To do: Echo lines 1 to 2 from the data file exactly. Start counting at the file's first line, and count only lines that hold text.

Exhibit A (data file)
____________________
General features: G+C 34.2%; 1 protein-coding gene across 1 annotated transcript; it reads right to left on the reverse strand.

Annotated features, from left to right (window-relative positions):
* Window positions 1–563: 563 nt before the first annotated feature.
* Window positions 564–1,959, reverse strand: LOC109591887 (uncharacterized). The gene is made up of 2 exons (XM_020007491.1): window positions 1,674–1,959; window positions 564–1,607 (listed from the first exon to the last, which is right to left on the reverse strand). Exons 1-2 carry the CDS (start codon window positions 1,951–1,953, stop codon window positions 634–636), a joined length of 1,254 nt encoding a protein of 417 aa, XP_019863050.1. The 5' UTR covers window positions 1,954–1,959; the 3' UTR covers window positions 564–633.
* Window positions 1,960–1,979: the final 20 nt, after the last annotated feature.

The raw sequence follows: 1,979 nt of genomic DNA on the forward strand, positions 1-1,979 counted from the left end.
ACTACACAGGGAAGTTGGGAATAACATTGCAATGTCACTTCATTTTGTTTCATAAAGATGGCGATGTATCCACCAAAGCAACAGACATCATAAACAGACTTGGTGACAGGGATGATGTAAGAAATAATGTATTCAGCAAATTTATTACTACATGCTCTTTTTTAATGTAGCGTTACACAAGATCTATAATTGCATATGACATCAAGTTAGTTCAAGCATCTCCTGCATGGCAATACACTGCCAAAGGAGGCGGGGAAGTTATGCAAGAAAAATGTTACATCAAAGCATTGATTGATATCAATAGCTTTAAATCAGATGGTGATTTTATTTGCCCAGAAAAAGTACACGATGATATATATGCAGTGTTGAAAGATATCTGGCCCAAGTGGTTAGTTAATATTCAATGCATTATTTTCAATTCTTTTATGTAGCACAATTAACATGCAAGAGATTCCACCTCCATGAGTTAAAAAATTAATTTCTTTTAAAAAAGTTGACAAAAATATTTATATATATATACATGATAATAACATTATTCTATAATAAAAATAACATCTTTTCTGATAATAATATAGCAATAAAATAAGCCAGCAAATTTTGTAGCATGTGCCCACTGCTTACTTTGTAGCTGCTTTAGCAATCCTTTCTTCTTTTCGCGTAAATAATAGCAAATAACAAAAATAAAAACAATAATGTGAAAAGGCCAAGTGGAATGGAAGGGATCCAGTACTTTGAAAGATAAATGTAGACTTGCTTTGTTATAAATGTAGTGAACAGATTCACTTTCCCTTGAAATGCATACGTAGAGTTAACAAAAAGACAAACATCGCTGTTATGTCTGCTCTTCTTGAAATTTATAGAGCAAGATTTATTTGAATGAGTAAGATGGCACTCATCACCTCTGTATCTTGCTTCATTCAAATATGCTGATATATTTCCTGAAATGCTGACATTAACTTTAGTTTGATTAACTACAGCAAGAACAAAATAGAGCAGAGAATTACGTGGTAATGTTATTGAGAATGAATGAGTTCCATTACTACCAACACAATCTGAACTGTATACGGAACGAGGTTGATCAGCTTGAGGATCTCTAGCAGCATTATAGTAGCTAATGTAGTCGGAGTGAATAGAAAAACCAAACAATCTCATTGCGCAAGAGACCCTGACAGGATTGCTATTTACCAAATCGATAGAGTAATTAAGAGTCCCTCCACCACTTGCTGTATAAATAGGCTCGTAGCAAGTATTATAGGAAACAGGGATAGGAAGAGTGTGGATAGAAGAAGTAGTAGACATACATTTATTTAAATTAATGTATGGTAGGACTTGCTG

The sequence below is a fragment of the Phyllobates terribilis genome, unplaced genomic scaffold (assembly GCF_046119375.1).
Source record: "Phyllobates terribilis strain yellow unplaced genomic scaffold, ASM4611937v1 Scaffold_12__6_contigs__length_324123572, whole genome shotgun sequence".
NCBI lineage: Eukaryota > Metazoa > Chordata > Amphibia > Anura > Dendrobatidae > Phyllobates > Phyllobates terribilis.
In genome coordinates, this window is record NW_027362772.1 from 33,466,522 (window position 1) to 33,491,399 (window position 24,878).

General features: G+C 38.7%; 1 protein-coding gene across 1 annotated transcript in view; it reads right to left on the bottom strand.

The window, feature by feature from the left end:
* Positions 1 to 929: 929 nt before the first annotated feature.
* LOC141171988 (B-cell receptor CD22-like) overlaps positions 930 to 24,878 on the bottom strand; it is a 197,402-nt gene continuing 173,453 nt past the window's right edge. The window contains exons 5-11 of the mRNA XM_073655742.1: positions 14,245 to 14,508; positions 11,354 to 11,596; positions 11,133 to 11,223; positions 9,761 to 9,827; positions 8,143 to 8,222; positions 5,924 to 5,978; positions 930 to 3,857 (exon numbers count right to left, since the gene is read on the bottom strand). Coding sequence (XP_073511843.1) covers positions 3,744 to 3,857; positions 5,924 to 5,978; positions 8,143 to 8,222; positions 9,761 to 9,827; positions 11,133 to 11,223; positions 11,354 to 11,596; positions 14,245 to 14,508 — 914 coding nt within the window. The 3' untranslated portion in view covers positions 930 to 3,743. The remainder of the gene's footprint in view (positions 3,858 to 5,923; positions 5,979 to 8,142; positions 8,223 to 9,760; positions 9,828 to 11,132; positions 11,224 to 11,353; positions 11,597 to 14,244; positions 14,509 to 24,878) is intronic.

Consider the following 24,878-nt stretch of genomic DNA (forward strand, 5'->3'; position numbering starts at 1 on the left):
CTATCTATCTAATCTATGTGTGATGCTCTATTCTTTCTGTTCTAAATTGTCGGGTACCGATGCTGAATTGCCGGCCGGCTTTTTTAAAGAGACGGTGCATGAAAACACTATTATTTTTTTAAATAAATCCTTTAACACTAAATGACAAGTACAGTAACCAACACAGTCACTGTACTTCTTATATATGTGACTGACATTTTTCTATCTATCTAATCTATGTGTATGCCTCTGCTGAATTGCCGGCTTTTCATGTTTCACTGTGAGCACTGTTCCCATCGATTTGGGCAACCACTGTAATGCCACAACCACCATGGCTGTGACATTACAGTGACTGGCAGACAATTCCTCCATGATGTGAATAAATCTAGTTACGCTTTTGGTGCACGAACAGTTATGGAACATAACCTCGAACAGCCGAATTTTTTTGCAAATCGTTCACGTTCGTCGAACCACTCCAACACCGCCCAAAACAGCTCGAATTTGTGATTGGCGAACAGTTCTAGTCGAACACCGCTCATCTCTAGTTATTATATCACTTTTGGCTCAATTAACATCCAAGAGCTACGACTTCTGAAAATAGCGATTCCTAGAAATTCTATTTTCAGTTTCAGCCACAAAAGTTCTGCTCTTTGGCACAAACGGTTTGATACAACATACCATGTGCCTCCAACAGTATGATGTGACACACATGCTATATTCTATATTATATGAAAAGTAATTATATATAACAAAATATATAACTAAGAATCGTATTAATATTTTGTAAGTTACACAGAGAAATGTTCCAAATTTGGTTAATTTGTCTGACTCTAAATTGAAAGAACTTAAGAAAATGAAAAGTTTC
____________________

General features: G+C 34.2%; 1 protein-coding gene across 1 annotated transcript; it reads right to left on the reverse strand.

Annotated features, from left to right (window-relative positions):